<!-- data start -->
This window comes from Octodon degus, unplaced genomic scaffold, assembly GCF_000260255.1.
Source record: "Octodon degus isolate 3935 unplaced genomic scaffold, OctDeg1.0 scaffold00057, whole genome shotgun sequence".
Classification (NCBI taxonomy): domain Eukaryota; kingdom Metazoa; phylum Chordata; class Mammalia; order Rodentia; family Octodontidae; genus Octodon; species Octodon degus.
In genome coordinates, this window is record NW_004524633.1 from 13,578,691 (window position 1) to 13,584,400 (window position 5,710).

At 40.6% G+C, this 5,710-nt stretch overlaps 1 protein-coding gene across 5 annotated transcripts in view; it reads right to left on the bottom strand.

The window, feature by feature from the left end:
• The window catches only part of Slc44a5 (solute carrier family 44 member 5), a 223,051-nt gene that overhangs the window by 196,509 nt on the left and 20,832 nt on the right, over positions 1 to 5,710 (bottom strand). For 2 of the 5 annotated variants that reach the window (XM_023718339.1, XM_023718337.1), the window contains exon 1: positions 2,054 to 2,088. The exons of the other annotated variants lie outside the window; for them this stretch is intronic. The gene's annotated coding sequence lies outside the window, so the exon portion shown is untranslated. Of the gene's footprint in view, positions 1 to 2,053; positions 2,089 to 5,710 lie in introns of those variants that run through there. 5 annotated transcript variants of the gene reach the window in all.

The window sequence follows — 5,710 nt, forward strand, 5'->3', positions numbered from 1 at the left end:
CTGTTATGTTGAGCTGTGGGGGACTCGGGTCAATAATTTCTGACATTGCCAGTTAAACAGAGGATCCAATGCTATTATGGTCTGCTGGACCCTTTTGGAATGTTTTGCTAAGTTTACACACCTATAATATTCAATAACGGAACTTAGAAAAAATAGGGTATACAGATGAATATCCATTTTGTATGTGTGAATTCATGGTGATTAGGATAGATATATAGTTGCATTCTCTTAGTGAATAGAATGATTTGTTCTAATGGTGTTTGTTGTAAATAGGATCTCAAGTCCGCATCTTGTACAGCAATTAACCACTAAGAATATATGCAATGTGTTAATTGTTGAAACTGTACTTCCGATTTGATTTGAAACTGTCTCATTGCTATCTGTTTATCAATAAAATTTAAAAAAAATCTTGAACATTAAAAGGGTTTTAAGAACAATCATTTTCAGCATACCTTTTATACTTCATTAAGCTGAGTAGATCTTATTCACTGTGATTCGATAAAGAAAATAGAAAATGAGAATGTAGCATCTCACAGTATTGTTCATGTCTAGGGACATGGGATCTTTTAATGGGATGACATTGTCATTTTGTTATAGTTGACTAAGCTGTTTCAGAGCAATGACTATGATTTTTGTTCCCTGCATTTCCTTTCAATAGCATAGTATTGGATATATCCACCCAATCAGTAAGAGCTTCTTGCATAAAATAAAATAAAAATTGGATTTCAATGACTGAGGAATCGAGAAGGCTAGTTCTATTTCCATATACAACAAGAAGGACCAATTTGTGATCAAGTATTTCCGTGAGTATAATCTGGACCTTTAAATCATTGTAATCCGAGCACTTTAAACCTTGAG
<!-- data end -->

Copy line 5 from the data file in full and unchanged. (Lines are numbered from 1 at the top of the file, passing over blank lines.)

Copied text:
At 40.6% G+C, this 5,710-nt stretch overlaps 1 protein-coding gene across 5 annotated transcripts in view; it reads right to left on the bottom strand.